I’ve taken care of a few patients following a transjugular intrahepatic portosystemic shunt (TIPS) procedure, but I didn’t really know what it involved. If you are a nurse who cares for patients following TIPS insertion, here’s what you need to know.
Anatomy of the Liver
Let’s start with a review of basic liver anatomy. The portal vein carries blood from the stomach, intestines, spleen, gallbladder, and the pancreas to the liver. In the liver, blood flows through capillaries where old red blood cells, bacteria and other toxins are filtered out and nutrients are added. Blood then exits the liver back to circulation via the hepatic veins. This system of vessels is known as the portal venous system.
Disorders such as hepatitis, fatty liver disease and excessive alcohol use damage the liver, leading to scarring or cirrhosis which can block vessels in the liver, preventing blood from flowing properly. When blood cannot properly leave the liver, it backs up, increasing pressure within the entire network; this is known as portal hypertension. The high pressure can cause ascites and varices within the esophagus, duodenum, rectum, or umbilical area. Other causes of portal hypertension include blood clots in the portal vein, parasitic infection (schistosomiasis), and focal nodular hyperplasia. The TIPS procedure decreases portal pressure by creating a channel between the hepatic vein and intrahepatic branch of the portal vein.
TIPS Indications (Bajaj, Sanyal & Collares, 2023)
The TIPS procedure is indicated in the following conditions:
- Esophageal varices:
- Control active bleeding varices that fail first line hemostasis or rebleeding within 120 hours of initial hemorrhage
- Prevent recurrent bleeding
- Gastric varices
- Ectopic varices (duodenal, rectal, peristomal)
- Portal hypertensive gastropathy (lesions on the stomach mucosa)
- Refractory ascites: (ascites that is unresponsive to medical therapy)
- Budd-Chiari syndrome (hepatic veins blocked or narrowed by a clot)
- Hepatic hydrothorax: (pleural effusion (>500 mL) in a patient with cirrhosis)
- Bridge to liver transplant
TIPS Contraindications (Bajaj, Sanyal & Collares, 2023)
|Congestive heart failure
|Severe tricuspid regurgitation
||Obstruction of all hepatic veins
|Severe pulmonary hypertension
|Polycystic liver disease
||Portal vein thrombosis
|Active systemic infection or sepsis
|Unrelieved biliary obstruction
||Moderate pulmonary hypertension
Pre-TIPS Procedure Testing (Bajaj, Sanyal & Collares, 2023)
Prior to TIPS placement, the following tests are obtained:
- Complete blood count
- Total bilirubin
- International normalized ratio (INR)
- Serum creatinine
- Model for End-stage Liver Disease (MELD) score
- Liver imaging, such as contrast-enhanced computed tomography (CT scan), magnetic resonance imaging (MRI), or non-contrast abdominal ultrasound with Doppler study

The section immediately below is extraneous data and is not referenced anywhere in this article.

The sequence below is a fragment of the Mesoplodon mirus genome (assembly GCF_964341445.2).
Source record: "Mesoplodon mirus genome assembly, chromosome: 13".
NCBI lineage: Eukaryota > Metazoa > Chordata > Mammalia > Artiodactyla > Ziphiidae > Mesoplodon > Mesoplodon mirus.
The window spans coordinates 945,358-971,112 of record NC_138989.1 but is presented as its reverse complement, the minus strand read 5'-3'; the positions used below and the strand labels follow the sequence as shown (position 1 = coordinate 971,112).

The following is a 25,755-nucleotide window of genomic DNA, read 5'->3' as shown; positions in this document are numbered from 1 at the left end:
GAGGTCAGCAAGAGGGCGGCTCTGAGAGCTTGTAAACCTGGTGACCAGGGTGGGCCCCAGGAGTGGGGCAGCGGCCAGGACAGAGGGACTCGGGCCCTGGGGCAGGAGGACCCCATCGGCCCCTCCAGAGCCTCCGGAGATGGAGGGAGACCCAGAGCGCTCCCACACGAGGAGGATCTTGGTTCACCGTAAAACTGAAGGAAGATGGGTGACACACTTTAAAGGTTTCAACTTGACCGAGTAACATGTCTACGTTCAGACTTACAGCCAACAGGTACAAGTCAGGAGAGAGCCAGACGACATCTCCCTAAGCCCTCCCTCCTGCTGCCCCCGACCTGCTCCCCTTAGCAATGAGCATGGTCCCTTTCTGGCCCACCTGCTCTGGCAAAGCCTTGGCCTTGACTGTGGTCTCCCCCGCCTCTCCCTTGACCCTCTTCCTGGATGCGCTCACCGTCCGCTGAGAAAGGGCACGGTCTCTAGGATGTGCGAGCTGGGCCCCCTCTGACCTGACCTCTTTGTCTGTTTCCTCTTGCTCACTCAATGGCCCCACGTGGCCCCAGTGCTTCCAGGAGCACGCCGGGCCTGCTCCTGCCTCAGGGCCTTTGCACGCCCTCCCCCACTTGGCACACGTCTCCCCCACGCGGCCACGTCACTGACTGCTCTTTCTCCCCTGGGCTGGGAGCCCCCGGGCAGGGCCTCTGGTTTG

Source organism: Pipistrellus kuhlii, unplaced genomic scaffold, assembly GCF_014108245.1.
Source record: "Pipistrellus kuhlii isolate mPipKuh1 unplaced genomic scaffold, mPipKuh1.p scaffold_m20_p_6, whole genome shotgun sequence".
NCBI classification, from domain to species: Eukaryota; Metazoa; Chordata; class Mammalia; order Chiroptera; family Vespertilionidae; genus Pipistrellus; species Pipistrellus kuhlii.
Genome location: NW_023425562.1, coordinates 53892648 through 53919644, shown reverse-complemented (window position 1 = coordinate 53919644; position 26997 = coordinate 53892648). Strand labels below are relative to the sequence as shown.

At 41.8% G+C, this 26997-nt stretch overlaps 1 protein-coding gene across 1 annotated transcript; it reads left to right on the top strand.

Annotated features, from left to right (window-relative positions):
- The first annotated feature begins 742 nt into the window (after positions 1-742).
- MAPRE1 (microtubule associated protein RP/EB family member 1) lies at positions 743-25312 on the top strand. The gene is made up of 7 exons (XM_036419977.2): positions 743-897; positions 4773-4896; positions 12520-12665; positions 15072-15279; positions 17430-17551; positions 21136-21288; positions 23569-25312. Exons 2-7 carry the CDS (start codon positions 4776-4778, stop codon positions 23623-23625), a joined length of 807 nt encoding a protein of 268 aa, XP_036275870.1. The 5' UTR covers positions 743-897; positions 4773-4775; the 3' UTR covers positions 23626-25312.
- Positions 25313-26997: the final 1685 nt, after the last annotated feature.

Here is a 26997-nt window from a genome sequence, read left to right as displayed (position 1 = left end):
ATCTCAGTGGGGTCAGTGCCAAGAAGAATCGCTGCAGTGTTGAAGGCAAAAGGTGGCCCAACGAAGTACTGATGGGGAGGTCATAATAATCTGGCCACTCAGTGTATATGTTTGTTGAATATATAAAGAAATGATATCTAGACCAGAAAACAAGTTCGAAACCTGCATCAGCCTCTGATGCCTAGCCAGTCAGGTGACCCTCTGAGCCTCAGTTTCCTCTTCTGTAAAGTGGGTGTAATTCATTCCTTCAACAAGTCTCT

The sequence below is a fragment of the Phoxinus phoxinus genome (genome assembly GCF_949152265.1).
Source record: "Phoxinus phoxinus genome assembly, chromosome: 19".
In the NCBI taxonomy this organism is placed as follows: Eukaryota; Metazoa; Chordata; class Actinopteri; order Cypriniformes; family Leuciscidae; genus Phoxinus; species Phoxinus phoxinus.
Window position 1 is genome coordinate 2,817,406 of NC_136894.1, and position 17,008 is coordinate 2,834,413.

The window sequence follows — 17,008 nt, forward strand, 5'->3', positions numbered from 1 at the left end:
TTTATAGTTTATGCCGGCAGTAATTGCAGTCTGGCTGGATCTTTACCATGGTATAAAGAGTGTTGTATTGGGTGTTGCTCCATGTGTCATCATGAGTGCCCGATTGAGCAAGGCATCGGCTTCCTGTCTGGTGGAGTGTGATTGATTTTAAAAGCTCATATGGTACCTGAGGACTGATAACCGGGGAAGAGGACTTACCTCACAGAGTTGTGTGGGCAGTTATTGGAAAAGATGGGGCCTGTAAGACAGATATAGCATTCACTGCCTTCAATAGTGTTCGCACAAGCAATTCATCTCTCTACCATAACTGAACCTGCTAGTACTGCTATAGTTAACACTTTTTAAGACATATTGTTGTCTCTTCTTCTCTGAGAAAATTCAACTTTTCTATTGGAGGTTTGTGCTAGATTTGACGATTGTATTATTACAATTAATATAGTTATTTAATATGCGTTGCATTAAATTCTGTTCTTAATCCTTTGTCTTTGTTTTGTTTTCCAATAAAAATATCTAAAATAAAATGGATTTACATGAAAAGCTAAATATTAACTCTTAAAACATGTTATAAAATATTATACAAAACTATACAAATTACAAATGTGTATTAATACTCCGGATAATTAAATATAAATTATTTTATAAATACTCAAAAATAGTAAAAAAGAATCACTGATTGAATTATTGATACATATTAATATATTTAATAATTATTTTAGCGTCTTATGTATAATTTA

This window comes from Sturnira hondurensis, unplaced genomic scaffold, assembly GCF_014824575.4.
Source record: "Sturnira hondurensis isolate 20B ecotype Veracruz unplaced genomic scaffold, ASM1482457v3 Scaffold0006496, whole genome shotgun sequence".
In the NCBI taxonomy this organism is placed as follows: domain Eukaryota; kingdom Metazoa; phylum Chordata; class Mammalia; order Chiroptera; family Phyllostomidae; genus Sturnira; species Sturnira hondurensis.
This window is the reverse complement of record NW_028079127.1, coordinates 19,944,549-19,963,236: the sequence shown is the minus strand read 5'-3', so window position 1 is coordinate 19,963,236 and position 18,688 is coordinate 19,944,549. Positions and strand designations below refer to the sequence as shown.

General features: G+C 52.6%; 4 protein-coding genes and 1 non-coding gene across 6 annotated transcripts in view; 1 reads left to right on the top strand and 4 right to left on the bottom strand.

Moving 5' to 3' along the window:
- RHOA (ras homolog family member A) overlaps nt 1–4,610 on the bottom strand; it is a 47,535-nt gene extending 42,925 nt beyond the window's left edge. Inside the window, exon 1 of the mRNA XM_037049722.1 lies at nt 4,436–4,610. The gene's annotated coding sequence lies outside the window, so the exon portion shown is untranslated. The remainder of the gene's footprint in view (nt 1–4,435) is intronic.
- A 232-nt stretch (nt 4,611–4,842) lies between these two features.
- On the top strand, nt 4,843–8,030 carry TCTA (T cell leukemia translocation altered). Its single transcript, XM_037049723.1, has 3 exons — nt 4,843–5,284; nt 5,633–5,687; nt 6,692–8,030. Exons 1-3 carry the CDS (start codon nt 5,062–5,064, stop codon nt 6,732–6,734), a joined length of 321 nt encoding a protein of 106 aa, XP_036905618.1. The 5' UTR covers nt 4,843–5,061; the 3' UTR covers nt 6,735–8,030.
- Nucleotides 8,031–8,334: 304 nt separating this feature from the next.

- Chest radiography to evaluate for fluid overload and cardiomegaly
- Complete cardiac evaluation in select patients with signs, symptoms, or history of heart failure, tricuspid regurgitation, cardiomyopathy, or pulmonary hypertension
TIPS Procedure (Bajaj, Sanyal & Collares, 2023; Lippincott Procedures, 2023)
TIPS is a minimally invasive procedure performed in the interventional radiology suite by specially trained staff, but an understanding of the procedure is good for anyone educating patients or providing pre- or post-procedure care. Sedation and/or pain medication will be administered. Under fluoroscopy, a catheter is typically inserted into the right jugular vein and advanced down the superior vena cava into the right or middle hepatic vein. There, contrast is used to identify the internal liver circulation. A TIPS needle is then advanced through the catheter into the hepatic vein to the portal vein. A stent is deployed connecting the two veins forming a shunt resulting in a decrease in portal pressures.
If esophageal or gastric varices require embolization, coils, plugs or sclerosing agents may be utilized. The patient is monitored for cardiac arrythmias throughout the procedure.
Post-procedure (Lippincott Procedures, 2023)
Follow your facility protocols and postprocedure orders which may include:
- Admit to intensive care unit overnight.
- Place patient on bedrest for 4 hours with head of bed elevated 30 to 45 degrees.
- Monitor vital signs, mental status, and access site (for bleeding or hematoma) every 15 minutes for the first hour, every 30 minutes for 2 hours, then hourly for 2 hours.
- Perform strict intake and output, as well as daily patient weight.
- Obtain lab tests: complete blood count, coagulation panel, and liver and kidney function tests.
- Monitor for signs of gastric bleeding.
- Monitor for signs of encephalopathy.
- Measure abdominal circumference.
- Restrict fluid and protein intake.